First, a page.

“2 PM conference call.” I’m not going to remember the subject of this particular conference call when I go searching for it three weeks later.

    “Member Letters” — when all I work on is member letters of one sort or another.

    I update a lot of these subjects so they make more sense to me. Per your example though, I do try to add the correct information instead of changing it completely. “I need your help” would probably be changed completely, but I would change my second example to “2 PM conference call – Writing Tune-Up class.”

  • Thank you for your helpful input, Terry, Joost, Lety, and RJ.

    Terry and Joost, I appreciate your comments about “enlightened” programs. It reminded me that I can search for all the messages in a thread. I had forgotten about that feature. However, John works for a company that uses Microsoft Office 2003. I do not know whether that early version of Office has the same feature.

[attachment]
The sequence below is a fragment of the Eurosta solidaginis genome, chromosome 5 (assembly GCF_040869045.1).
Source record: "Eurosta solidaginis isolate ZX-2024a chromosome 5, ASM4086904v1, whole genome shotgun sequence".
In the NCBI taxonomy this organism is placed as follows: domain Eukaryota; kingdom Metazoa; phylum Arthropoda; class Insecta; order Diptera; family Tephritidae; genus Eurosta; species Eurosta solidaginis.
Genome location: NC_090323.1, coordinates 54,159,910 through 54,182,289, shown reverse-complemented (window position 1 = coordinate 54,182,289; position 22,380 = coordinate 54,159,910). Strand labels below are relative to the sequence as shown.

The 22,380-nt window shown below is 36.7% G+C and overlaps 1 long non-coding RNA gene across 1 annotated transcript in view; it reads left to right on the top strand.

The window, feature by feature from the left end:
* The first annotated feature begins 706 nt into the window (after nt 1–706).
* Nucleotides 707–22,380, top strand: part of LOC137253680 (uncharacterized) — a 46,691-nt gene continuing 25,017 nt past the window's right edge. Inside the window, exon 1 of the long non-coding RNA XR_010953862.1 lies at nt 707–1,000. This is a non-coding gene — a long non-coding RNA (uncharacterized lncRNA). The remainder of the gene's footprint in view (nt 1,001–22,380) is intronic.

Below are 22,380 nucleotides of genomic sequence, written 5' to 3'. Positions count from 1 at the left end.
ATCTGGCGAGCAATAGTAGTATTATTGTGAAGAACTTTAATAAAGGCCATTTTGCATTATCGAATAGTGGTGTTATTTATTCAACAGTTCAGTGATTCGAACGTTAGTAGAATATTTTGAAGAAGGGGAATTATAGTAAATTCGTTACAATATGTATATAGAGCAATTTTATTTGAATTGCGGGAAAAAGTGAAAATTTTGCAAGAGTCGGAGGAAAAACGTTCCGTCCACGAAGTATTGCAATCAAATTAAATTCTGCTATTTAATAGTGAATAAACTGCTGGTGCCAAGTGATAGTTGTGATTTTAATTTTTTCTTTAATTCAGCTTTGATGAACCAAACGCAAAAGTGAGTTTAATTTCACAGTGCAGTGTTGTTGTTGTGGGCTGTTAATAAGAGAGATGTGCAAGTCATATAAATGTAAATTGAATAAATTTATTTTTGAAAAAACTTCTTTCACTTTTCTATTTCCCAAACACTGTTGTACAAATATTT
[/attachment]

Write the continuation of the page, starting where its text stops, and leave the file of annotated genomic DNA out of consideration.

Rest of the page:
Lety, I have never thought it rude to not change someone’s subject. Interesting!

    RJ, thank you for your perfect examples of subject lines that cry out to be changed. It makes good sense to change them rather than to go crazy trying to find something.

    Thank you, everyone, for contributing to the conversation.


  • Hi! Have just discovered this wonderful site.

    As you say, normally I change the subject when the original subject no longer applies. However, I keep the original subject at the end, not the beginning.

    For example, I would say something like, “Shall we buy the iPad? (was Re: Flight schedules).”

    The way I learned it, it’s polite to change the subject when needed to signal a change in the conversation. It was stressed because in forums, especially when e-mail was new, people would keep writing to each other regardless of change of topic. Later, it would be difficult to run a search when the information was buried in a conversation thread with a completely different name.